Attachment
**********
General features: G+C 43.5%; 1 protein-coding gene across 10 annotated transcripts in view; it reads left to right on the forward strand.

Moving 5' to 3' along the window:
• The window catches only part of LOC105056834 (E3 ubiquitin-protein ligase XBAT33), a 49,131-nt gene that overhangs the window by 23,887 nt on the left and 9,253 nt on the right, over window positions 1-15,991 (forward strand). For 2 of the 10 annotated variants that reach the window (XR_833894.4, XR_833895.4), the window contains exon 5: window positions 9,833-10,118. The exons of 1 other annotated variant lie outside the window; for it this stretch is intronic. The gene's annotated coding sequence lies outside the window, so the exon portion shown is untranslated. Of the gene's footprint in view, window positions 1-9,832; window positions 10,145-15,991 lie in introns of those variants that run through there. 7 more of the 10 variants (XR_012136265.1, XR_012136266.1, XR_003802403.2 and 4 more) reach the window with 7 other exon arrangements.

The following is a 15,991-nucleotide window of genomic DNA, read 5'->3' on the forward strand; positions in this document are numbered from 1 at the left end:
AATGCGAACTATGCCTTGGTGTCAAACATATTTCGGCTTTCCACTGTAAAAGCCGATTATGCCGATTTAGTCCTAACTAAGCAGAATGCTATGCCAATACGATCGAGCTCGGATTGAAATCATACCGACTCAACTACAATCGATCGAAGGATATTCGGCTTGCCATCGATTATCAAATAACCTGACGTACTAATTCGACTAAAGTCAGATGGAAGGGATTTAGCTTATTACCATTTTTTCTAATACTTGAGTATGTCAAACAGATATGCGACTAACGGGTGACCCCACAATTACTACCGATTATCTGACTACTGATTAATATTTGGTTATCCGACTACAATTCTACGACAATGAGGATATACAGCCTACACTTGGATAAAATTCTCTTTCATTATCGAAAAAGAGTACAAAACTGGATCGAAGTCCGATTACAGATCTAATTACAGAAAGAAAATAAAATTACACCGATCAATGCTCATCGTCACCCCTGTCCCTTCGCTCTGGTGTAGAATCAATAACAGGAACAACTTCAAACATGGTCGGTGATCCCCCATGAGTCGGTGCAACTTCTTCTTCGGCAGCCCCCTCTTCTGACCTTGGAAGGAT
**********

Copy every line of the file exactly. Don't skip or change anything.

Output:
General features: G+C 43.5%; 1 protein-coding gene across 10 annotated transcripts in view; it reads left to right on the forward strand.

Moving 5' to 3' along the window:
• The window catches only part of LOC105056834 (E3 ubiquitin-protein ligase XBAT33), a 49,131-nt gene that overhangs the window by 23,887 nt on the left and 9,253 nt on the right, over window positions 1-15,991 (forward strand). For 2 of the 10 annotated variants that reach the window (XR_833894.4, XR_833895.4), the window contains exon 5: window positions 9,833-10,118. The exons of 1 other annotated variant lie outside the window; for it this stretch is intronic. The gene's annotated coding sequence lies outside the window, so the exon portion shown is untranslated. Of the gene's footprint in view, window positions 1-9,832; window positions 10,145-15,991 lie in introns of those variants that run through there. 7 more of the 10 variants (XR_012136265.1, XR_012136266.1, XR_003802403.2 and 4 more) reach the window with 7 other exon arrangements.

The following is a 15,991-nucleotide window of genomic DNA, read 5'->3' on the forward strand; positions in this document are numbered from 1 at the left end:
AATGCGAACTATGCCTTGGTGTCAAACATATTTCGGCTTTCCACTGTAAAAGCCGATTATGCCGATTTAGTCCTAACTAAGCAGAATGCTATGCCAATACGATCGAGCTCGGATTGAAATCATACCGACTCAACTACAATCGATCGAAGGATATTCGGCTTGCCATCGATTATCAAATAACCTGACGTACTAATTCGACTAAAGTCAGATGGAAGGGATTTAGCTTATTACCATTTTTTCTAATACTTGAGTATGTCAAACAGATATGCGACTAACGGGTGACCCCACAATTACTACCGATTATCTGACTACTGATTAATATTTGGTTATCCGACTACAATTCTACGACAATGAGGATATACAGCCTACACTTGGATAAAATTCTCTTTCATTATCGAAAAAGAGTACAAAACTGGATCGAAGTCCGATTACAGATCTAATTACAGAAAGAAAATAAAATTACACCGATCAATGCTCATCGTCACCCCTGTCCCTTCGCTCTGGTGTAGAATCAATAACAGGAACAACTTCAAACATGGTCGGTGATCCCCCATGAGTCGGTGCAACTTCTTCTTCGGCAGCCCCCTCTTCTGACCTTGGAAGGAT